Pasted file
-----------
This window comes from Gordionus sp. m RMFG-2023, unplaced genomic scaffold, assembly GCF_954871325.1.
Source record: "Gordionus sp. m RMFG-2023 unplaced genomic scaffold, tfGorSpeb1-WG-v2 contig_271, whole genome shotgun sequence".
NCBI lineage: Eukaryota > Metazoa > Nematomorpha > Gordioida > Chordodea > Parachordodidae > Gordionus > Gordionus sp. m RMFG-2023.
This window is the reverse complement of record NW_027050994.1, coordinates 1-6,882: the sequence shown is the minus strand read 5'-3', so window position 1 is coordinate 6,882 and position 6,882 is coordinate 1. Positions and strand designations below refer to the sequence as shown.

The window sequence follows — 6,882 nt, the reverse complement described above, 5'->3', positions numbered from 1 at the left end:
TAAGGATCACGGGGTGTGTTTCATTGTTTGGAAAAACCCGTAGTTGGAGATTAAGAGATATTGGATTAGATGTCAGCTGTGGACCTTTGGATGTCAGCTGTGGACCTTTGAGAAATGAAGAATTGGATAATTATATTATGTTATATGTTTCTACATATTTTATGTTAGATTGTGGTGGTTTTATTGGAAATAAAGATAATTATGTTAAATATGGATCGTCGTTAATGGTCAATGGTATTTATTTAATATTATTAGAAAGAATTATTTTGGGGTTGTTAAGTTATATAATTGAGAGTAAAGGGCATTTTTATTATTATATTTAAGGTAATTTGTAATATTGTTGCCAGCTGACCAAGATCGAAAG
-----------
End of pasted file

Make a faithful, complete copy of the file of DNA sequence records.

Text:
This window comes from Gordionus sp. m RMFG-2023, unplaced genomic scaffold, assembly GCF_954871325.1.
Source record: "Gordionus sp. m RMFG-2023 unplaced genomic scaffold, tfGorSpeb1-WG-v2 contig_271, whole genome shotgun sequence".
NCBI lineage: Eukaryota > Metazoa > Nematomorpha > Gordioida > Chordodea > Parachordodidae > Gordionus > Gordionus sp. m RMFG-2023.
This window is the reverse complement of record NW_027050994.1, coordinates 1-6,882: the sequence shown is the minus strand read 5'-3', so window position 1 is coordinate 6,882 and position 6,882 is coordinate 1. Positions and strand designations below refer to the sequence as shown.

The window sequence follows — 6,882 nt, the reverse complement described above, 5'->3', positions numbered from 1 at the left end:
TAAGGATCACGGGGTGTGTTTCATTGTTTGGAAAAACCCGTAGTTGGAGATTAAGAGATATTGGATTAGATGTCAGCTGTGGACCTTTGGATGTCAGCTGTGGACCTTTGAGAAATGAAGAATTGGATAATTATATTATGTTATATGTTTCTACATATTTTATGTTAGATTGTGGTGGTTTTATTGGAAATAAAGATAATTATGTTAAATATGGATCGTCGTTAATGGTCAATGGTATTTATTTAATATTATTAGAAAGAATTATTTTGGGGTTGTTAAGTTATATAATTGAGAGTAAAGGGCATTTTTATTATTATATTTAAGGTAATTTGTAATATTGTTGCCAGCTGACCAAGATCGAAAG